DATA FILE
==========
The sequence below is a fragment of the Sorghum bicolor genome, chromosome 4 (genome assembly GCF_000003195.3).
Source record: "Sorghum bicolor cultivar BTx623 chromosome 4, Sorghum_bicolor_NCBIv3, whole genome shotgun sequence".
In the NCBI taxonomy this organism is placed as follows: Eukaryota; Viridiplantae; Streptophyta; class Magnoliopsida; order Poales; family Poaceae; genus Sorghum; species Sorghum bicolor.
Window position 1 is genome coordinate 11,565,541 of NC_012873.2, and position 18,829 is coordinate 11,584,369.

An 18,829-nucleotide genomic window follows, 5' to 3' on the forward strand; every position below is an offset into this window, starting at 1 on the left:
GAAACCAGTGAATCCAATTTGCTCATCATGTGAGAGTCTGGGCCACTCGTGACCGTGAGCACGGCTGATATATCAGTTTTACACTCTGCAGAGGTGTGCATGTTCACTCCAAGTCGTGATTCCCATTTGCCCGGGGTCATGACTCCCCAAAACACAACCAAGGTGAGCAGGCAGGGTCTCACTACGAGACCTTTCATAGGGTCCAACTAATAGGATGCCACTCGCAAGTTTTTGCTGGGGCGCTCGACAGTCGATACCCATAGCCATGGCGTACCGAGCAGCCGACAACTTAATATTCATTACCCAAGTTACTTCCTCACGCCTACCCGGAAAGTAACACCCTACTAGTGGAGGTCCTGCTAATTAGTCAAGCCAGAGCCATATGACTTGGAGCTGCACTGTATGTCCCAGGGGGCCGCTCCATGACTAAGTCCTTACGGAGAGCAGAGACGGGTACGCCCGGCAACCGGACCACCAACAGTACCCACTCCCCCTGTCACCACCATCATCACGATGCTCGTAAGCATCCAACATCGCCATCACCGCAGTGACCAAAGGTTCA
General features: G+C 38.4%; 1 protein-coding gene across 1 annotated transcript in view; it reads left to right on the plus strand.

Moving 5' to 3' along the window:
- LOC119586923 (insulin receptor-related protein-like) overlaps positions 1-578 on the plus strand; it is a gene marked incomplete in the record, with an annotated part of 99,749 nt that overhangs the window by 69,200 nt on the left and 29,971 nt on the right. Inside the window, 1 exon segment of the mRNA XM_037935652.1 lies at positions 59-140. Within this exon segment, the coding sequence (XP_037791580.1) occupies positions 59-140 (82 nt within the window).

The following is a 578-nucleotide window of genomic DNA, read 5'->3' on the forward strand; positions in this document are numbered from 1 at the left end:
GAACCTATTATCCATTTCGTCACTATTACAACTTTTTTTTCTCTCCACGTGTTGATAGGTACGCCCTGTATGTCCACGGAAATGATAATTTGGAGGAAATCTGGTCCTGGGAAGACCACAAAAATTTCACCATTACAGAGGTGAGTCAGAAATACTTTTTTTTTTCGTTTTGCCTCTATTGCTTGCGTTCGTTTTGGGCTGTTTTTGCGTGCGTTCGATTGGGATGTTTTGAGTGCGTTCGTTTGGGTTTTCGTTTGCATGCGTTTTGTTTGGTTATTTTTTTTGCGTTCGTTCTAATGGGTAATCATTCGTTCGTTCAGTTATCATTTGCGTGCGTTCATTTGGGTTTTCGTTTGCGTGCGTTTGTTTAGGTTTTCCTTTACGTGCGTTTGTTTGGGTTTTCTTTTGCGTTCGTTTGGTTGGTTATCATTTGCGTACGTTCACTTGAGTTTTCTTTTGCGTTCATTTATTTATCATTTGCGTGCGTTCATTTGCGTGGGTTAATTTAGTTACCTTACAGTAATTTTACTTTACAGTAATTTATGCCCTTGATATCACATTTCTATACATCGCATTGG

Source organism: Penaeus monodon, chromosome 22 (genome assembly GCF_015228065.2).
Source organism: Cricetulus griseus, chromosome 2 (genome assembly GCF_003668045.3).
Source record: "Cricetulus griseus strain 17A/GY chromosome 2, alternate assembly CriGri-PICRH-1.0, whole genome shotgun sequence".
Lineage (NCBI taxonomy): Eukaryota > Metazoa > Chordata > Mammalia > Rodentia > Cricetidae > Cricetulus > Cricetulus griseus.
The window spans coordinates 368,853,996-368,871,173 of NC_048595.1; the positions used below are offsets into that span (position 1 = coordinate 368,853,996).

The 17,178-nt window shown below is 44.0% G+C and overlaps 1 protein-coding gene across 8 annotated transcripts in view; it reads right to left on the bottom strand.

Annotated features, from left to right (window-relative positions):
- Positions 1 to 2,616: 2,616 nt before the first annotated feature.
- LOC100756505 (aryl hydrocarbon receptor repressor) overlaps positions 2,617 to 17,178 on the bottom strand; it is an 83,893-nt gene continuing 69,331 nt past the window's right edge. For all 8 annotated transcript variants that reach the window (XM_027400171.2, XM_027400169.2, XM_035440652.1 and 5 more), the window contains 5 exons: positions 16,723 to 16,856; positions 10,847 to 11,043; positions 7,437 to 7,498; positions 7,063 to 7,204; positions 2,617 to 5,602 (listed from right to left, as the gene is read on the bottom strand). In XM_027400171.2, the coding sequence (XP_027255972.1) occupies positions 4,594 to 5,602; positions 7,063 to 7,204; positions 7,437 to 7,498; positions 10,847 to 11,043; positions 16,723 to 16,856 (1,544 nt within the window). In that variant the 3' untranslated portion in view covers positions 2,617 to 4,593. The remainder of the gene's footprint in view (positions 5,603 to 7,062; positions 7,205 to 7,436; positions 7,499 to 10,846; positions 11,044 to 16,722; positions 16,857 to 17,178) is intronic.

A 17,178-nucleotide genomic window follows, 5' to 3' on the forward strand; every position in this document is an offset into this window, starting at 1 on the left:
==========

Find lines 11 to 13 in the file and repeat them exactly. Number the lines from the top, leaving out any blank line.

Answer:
GAACCTATTATCCATTTCGTCACTATTACAACTTTTTTTTCTCTCCACGTGTTGATAGGTACGCCCTGTATGTCCACGGAAATGATAATTTGGAGGAAATCTGGTCCTGGGAAGACCACAAAAATTTCACCATTACAGAGGTGAGTCAGAAATACTTTTTTTTTTCGTTTTGCCTCTATTGCTTGCGTTCGTTTTGGGCTGTTTTTGCGTGCGTTCGATTGGGATGTTTTGAGTGCGTTCGTTTGGGTTTTCGTTTGCATGCGTTTTGTTTGGTTATTTTTTTTGCGTTCGTTCTAATGGGTAATCATTCGTTCGTTCAGTTATCATTTGCGTGCGTTCATTTGGGTTTTCGTTTGCGTGCGTTTGTTTAGGTTTTCCTTTACGTGCGTTTGTTTGGGTTTTCTTTTGCGTTCGTTTGGTTGGTTATCATTTGCGTACGTTCACTTGAGTTTTCTTTTGCGTTCATTTATTTATCATTTGCGTGCGTTCATTTGCGTGGGTTAATTTAGTTACCTTACAGTAATTTTACTTTACAGTAATTTATGCCCTTGATATCACATTTCTATACATCGCATTGG

Source organism: Penaeus monodon, chromosome 22 (genome assembly GCF_015228065.2).
Source organism: Cricetulus griseus, chromosome 2 (genome assembly GCF_003668045.3).